For hundreds of years, skilled craftsmen in the Syrian centers of Aleppo, Damascus, and Homs produced intricately woven textiles for many levels of society. City dwellers were renowned for wearing brightly colored silk garments that glittered with gold and silver threads. By contrast, nomadic Bedouins wore woolen garments in hues and designs reflecting their desert lifestyle. The allure of these garments stems from the technical virtuosity with which they were woven and the aesthetic beauty of their drape and stylized designs.
Dressed with Distinction: Garments from Ottoman Syria explores the region’s textile production during the late nineteenth and early twentieth centuries, when Syria was an international hub for the trade and production of handwoven cloth. With a focus on the social and seasonal contexts in which garments were worn by men, women, and children, the exhibition’s presentation of these distinguished textiles enables audiences to engage with Syrian culture and weaving techniques from a bygone era.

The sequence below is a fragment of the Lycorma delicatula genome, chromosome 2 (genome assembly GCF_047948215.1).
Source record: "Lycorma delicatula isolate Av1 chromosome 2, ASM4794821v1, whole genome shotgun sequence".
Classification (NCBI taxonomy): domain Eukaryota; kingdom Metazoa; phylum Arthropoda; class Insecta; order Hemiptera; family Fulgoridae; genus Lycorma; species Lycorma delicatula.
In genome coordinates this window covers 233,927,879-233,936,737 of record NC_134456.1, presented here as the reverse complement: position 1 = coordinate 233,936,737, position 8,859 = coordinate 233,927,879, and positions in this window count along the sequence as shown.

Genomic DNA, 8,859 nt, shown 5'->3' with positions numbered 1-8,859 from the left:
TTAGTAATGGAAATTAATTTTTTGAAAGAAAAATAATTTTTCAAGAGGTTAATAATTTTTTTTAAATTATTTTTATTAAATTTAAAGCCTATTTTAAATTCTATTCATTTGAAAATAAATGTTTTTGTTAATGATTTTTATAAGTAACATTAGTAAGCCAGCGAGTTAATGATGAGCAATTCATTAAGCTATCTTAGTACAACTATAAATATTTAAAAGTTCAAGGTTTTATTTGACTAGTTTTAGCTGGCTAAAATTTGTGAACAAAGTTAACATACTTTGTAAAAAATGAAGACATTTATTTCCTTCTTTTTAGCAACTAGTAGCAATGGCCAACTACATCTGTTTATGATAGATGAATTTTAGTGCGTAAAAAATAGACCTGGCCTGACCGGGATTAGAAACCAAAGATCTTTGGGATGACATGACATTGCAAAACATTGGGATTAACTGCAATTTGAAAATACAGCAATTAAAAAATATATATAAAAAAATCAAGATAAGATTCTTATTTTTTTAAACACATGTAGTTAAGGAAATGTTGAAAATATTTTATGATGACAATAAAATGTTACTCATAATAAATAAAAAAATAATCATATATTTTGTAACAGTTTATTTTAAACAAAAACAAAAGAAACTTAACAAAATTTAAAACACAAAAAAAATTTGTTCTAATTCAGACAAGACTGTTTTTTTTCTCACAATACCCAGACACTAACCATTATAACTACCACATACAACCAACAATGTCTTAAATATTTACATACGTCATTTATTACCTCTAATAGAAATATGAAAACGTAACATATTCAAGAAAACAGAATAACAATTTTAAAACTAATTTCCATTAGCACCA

The exhibition is organized by the Fowler Museum at UCLA and is guest curated by Gillian Vogelsang-Eastwood, Director, Textile Research Centre, Leiden, The Netherlands. All garments on display are from the David and Elizabeth Reisbord Collection, donated and promised gifts to the Fowler Museum.
Image credit: “Mahomedan Women in Town Costume, Holy Land.” Photographer unknown. Photomechanical print, ca. 1890–1900. Courtesy the Library of Congress.